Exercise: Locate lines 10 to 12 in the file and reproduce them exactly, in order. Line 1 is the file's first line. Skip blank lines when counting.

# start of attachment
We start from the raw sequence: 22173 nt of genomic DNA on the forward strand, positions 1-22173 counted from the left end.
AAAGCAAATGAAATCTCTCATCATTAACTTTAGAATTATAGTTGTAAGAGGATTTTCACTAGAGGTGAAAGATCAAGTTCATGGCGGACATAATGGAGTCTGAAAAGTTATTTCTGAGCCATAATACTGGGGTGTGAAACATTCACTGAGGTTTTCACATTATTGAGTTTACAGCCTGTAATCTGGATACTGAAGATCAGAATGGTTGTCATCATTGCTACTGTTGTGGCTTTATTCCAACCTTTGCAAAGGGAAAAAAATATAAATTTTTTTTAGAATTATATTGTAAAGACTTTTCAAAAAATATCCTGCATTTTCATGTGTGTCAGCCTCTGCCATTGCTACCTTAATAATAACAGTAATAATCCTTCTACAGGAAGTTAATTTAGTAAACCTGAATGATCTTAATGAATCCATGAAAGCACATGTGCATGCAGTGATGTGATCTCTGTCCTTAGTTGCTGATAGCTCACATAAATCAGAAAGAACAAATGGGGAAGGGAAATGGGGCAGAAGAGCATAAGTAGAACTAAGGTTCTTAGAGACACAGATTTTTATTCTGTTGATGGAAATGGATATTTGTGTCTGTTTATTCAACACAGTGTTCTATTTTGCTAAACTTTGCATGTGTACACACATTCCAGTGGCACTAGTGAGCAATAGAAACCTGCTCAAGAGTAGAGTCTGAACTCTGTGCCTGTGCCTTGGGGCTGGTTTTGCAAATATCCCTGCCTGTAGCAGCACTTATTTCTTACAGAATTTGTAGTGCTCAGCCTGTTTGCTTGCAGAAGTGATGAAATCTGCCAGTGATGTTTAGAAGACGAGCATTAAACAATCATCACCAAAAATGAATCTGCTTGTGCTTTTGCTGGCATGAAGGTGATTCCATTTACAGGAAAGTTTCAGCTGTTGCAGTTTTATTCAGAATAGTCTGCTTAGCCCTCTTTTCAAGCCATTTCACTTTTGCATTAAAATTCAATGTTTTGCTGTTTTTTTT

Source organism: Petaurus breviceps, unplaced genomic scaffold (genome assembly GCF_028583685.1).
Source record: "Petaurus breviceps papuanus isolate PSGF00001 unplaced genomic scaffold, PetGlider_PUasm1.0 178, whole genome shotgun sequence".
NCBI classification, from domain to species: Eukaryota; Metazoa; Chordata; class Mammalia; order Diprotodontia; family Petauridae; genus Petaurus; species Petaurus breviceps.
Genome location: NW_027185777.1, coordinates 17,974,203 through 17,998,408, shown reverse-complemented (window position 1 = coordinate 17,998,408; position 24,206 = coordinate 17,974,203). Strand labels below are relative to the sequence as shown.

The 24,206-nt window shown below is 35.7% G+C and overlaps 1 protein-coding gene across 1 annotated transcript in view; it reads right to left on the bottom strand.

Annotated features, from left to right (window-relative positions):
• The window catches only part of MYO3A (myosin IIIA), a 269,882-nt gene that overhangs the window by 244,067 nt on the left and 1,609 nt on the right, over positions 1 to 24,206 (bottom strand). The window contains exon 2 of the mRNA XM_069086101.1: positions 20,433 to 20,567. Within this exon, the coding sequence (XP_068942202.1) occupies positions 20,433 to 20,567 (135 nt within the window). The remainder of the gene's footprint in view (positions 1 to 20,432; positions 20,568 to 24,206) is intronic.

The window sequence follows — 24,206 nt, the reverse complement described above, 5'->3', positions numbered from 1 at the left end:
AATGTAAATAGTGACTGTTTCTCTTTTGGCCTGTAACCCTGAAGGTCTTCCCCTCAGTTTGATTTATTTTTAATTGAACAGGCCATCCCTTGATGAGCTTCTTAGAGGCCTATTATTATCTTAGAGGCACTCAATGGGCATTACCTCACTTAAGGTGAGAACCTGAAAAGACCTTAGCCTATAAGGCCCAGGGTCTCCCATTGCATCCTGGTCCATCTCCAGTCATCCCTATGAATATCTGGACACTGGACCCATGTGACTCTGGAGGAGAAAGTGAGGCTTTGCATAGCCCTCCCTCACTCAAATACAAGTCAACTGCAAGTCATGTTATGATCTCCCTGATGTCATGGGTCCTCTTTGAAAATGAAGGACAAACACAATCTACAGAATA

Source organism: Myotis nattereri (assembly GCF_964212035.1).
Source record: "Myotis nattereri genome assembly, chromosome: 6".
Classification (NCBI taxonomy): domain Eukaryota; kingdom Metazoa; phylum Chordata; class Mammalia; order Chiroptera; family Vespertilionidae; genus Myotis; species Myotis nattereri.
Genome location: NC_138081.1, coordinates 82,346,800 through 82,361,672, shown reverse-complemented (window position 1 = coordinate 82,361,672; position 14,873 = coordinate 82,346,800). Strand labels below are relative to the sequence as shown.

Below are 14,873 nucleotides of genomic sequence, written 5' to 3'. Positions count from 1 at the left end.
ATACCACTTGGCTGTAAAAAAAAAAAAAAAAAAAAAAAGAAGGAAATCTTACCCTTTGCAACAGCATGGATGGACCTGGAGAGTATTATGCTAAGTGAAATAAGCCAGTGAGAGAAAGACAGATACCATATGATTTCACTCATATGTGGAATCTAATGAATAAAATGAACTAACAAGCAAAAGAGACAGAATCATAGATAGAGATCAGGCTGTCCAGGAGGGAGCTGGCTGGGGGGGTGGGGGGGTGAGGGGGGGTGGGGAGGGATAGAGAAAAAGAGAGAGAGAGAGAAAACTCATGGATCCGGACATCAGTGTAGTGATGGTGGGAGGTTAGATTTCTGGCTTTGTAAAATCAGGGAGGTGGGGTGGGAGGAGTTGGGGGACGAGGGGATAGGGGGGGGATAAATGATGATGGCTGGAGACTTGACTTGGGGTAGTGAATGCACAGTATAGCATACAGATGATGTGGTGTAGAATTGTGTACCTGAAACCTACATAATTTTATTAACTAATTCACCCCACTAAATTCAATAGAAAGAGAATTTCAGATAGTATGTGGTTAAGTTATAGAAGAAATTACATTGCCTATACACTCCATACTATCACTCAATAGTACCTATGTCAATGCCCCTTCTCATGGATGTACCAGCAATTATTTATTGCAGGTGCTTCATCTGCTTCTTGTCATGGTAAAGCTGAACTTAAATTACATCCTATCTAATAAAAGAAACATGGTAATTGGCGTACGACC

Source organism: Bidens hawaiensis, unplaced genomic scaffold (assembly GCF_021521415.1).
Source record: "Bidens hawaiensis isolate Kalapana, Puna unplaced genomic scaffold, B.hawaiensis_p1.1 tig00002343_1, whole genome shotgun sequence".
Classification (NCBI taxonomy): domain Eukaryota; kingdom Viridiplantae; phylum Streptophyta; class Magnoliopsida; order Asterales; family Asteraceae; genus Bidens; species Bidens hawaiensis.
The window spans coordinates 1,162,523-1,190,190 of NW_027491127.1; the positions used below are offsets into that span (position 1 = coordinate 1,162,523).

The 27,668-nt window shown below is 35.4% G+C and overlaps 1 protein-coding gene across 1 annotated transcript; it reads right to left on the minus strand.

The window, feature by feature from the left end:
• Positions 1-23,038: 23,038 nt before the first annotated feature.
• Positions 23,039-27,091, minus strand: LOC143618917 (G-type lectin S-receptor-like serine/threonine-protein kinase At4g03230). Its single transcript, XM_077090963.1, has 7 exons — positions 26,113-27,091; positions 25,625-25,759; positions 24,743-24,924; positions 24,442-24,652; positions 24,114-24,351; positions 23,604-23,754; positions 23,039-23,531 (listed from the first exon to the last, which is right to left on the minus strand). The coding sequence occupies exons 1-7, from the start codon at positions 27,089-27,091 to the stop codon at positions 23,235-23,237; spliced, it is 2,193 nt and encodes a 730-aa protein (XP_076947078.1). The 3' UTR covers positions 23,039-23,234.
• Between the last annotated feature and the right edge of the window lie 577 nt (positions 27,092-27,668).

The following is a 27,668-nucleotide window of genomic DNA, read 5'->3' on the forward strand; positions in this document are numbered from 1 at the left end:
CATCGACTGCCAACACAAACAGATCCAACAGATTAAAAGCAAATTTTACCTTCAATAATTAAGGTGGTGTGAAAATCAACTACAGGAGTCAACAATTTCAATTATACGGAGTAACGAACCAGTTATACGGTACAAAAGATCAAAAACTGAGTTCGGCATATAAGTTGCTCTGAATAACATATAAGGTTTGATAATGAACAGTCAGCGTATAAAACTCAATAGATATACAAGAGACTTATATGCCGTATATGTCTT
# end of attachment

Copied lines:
The window sequence follows — 24,206 nt, the reverse complement described above, 5'->3', positions numbered from 1 at the left end:
AATGTAAATAGTGACTGTTTCTCTTTTGGCCTGTAACCCTGAAGGTCTTCCCCTCAGTTTGATTTATTTTTAATTGAACAGGCCATCCCTTGATGAGCTTCTTAGAGGCCTATTATTATCTTAGAGGCACTCAATGGGCATTACCTCACTTAAGGTGAGAACCTGAAAAGACCTTAGCCTATAAGGCCCAGGGTCTCCCATTGCATCCTGGTCCATCTCCAGTCATCCCTATGAATATCTGGACACTGGACCCATGTGACTCTGGAGGAGAAAGTGAGGCTTTGCATAGCCCTCCCTCACTCAAATACAAGTCAACTGCAAGTCATGTTATGATCTCCCTGATGTCATGGGTCCTCTTTGAAAATGAAGGACAAACACAATCTACAGAATA

Source organism: Myotis nattereri (assembly GCF_964212035.1).